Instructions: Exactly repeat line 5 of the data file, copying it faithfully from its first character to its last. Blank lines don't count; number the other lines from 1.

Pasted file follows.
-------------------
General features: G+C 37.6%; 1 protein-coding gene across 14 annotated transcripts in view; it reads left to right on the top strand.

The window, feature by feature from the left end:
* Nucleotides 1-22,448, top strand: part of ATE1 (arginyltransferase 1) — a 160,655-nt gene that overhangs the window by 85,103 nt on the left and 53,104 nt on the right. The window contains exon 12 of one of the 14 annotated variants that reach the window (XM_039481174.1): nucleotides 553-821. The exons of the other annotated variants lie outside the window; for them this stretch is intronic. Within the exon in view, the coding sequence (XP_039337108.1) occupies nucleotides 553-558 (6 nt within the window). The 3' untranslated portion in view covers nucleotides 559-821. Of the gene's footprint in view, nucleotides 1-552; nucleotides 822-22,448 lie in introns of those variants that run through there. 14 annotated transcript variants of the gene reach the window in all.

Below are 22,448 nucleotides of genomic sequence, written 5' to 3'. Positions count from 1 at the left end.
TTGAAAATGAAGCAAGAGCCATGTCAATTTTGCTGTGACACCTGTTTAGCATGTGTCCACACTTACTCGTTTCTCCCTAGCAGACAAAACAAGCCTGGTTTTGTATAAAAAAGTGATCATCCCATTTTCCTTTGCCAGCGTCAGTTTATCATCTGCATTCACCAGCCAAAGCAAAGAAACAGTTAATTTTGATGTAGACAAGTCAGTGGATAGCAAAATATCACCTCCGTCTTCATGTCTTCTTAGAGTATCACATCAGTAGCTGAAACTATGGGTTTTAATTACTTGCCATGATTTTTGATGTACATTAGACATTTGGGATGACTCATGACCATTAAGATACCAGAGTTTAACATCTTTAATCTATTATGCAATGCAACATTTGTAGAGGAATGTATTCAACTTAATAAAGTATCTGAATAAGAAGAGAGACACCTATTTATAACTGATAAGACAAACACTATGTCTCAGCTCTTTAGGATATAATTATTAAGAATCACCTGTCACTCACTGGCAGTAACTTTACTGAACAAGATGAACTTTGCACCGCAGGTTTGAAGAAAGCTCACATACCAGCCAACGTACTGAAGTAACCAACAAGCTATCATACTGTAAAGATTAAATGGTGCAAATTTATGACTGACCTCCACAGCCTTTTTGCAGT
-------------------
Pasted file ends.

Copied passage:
TTGAAAATGAAGCAAGAGCCATGTCAATTTTGCTGTGACACCTGTTTAGCATGTGTCCACACTTACTCGTTTCTCCCTAGCAGACAAAACAAGCCTGGTTTTGTATAAAAAAGTGATCATCCCATTTTCCTTTGCCAGCGTCAGTTTATCATCTGCATTCACCAGCCAAAGCAAAGAAACAGTTAATTTTGATGTAGACAAGTCAGTGGATAGCAAAATATCACCTCCGTCTTCATGTCTTCTTAGAGTATCACATCAGTAGCTGAAACTATGGGTTTTAATTACTTGCCATGATTTTTGATGTACATTAGACATTTGGGATGACTCATGACCATTAAGATACCAGAGTTTAACATCTTTAATCTATTATGCAATGCAACATTTGTAGAGGAATGTATTCAACTTAATAAAGTATCTGAATAAGAAGAGAGACACCTATTTATAACTGATAAGACAAACACTATGTCTCAGCTCTTTAGGATATAATTATTAAGAATCACCTGTCACTCACTGGCAGTAACTTTACTGAACAAGATGAACTTTGCACCGCAGGTTTGAAGAAAGCTCACATACCAGCCAACGTACTGAAGTAACCAACAAGCTATCATACTGTAAAGATTAAATGGTGCAAATTTATGACTGACCTCCACAGCCTTTTTGCAGT